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IN HIS MEMORY: One Dad from Liverpool has been fighting for years for defibrillators to be accessible to everyone

Mark King tragically lost his son when he died of SADS whilst at school, and with the Oliver King Foundation he launched a defibrillator campaign for proper access and training.
It's every parents worst nightmare. Your child goes to school in the morning, and never comes home. Oliver King was 12 years old when he died after suffering Sudden Arrhythmic Death Syndrome whilst swimming at school. His dad Mark has been fighting tirelessly ever since to make defibrillators more accessible for everyone.
Around 12 people under the age of 35 lose their lives every week to SADS, a genetic condition that often goes unnoticed. But, having a defibrillator on hand significantly increase the chances of survival.
We saw this in action during Denmark's game against Finland in the Euros when footballer Christian Erickson collapsed on the pitch, but was revived thanks to the quick thinking of those around him and the life saving equipment nearby.
The foundation has been working to install defibrillators all over the country wherever there is a fire extinguisher, and training people how to use them.
But Mark believes there still isn't enough, and this week has written to the Prime Minister urging him to get behind the campaign.

In his letter to Boris Johnson, Mr King, said: “The world was shocked by the distressing scenes of Christian Eriksen collapsing on the pitch during the Denmark v Finland match on Saturday. Fortunately, the swift action of his teammates, world-class medical staff and, critically, the availability of a defibrillator saved his life.

“Christian Eriksen, who is now stable in hospital, was lucky.

“My son was not.”

“My son was a brilliant boy who excelled in school and was phenomenal at sports,” he said.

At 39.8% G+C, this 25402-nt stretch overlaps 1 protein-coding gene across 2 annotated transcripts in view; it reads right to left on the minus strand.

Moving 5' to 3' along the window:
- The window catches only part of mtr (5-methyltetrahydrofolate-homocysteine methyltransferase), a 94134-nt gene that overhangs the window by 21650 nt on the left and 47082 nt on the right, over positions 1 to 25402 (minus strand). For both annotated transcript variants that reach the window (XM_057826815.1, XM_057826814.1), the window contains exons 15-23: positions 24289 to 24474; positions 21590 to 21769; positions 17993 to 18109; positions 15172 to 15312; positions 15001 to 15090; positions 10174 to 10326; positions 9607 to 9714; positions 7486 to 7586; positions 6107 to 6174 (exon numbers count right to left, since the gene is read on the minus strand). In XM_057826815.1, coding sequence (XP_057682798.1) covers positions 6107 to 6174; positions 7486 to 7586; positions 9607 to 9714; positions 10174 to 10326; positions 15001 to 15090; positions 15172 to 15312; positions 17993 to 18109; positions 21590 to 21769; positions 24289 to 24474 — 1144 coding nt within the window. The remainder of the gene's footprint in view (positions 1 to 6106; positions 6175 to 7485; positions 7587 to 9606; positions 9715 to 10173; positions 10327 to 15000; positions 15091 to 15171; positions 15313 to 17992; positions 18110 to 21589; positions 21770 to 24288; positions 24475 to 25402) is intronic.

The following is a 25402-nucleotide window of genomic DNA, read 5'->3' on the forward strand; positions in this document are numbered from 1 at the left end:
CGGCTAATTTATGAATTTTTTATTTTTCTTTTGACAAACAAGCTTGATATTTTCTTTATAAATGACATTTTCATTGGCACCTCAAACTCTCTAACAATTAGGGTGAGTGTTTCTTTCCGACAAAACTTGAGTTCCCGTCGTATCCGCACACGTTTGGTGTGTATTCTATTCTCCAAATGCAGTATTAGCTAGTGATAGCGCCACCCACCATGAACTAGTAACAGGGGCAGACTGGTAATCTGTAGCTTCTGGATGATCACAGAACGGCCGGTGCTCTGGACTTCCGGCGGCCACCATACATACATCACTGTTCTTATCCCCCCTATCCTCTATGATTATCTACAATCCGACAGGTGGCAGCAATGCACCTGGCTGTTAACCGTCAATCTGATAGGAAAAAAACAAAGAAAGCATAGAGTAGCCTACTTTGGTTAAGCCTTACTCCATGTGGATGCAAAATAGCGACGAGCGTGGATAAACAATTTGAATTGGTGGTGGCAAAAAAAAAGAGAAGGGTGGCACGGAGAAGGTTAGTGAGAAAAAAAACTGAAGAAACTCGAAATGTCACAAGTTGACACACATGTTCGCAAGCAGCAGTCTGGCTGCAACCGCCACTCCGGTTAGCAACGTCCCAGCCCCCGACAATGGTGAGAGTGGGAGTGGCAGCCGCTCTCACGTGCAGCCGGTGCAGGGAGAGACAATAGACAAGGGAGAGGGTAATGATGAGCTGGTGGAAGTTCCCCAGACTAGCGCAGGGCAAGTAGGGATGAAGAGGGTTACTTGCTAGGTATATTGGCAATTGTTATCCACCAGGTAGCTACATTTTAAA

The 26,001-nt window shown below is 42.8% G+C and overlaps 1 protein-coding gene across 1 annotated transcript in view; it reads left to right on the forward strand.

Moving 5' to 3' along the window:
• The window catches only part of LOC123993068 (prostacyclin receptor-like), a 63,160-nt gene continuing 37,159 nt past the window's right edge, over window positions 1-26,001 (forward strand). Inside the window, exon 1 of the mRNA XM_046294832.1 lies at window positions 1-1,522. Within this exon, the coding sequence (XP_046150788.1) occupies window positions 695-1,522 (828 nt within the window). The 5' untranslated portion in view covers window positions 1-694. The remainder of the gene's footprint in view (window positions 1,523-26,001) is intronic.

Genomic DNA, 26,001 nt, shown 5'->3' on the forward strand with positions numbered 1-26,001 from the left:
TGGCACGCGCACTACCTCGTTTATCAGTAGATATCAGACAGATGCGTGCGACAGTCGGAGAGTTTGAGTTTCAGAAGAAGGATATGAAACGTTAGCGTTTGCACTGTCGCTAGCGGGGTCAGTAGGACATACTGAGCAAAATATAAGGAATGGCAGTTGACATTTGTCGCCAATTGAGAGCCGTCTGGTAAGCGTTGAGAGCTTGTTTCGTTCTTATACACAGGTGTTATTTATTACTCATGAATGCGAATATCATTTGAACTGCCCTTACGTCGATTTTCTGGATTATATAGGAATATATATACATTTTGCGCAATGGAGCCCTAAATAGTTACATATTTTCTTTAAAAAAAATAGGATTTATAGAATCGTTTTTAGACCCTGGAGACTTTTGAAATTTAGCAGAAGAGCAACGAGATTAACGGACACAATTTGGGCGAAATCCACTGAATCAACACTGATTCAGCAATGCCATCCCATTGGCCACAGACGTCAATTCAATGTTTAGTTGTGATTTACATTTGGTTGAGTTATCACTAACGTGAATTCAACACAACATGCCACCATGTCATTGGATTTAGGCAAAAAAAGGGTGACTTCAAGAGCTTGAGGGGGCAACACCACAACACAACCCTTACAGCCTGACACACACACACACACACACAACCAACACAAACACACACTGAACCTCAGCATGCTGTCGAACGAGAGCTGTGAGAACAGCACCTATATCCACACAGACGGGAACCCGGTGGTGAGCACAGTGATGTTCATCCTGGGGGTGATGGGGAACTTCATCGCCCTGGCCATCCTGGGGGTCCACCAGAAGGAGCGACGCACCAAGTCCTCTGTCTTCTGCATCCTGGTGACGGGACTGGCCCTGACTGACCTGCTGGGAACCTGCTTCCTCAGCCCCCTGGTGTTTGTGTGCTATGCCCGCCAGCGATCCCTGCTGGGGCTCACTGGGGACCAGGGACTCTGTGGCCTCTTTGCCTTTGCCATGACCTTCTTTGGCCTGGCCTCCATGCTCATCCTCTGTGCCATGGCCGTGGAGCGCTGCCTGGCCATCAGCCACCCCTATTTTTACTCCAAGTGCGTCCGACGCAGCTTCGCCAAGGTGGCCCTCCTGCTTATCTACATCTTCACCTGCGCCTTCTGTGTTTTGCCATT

“This hidden heart condition took him from us.

“SADS kills 12 young people every week and yet astonishingly lifesaving defibrillators are not mandatory in all schools.”

Following Oliver’s death, his family has worked to raise awareness of SADS and lobbied the Government to legislate for defibrillators to be installed in all schools.

The Oliver King Foundation has successfully fundraised to place more than 5,500 defibrillators in schools and organisations across the UK and trained over 100,000 people in CPR and the use of defibrillators – saving 56 lives to date.

The letter continued: “Currently, the Department for Education only recommends that all schools have access to lifesaving defibrillators. This simply does not go far enough and Christian Eriksen’s case unequivocally serves as a reminder of how important the availability of life-saving defibrillators are.

“However, the lives of young people will continue to be put at risk until you legislate to make defibrillators a mandatory part of school life. Without your intervention, many more young people face unnecessary death. They will not be given the same chance as Christian Eriksen.

“Oliver should have been celebrating his 22nd birthday this year and we are still fighting every day for a change in the law.

“He died needlessly, but you can stop any more children being consigned to the same fate by realising Oliver’s heart-breaking death was very avoidable – if only the right equipment was there to save him.”

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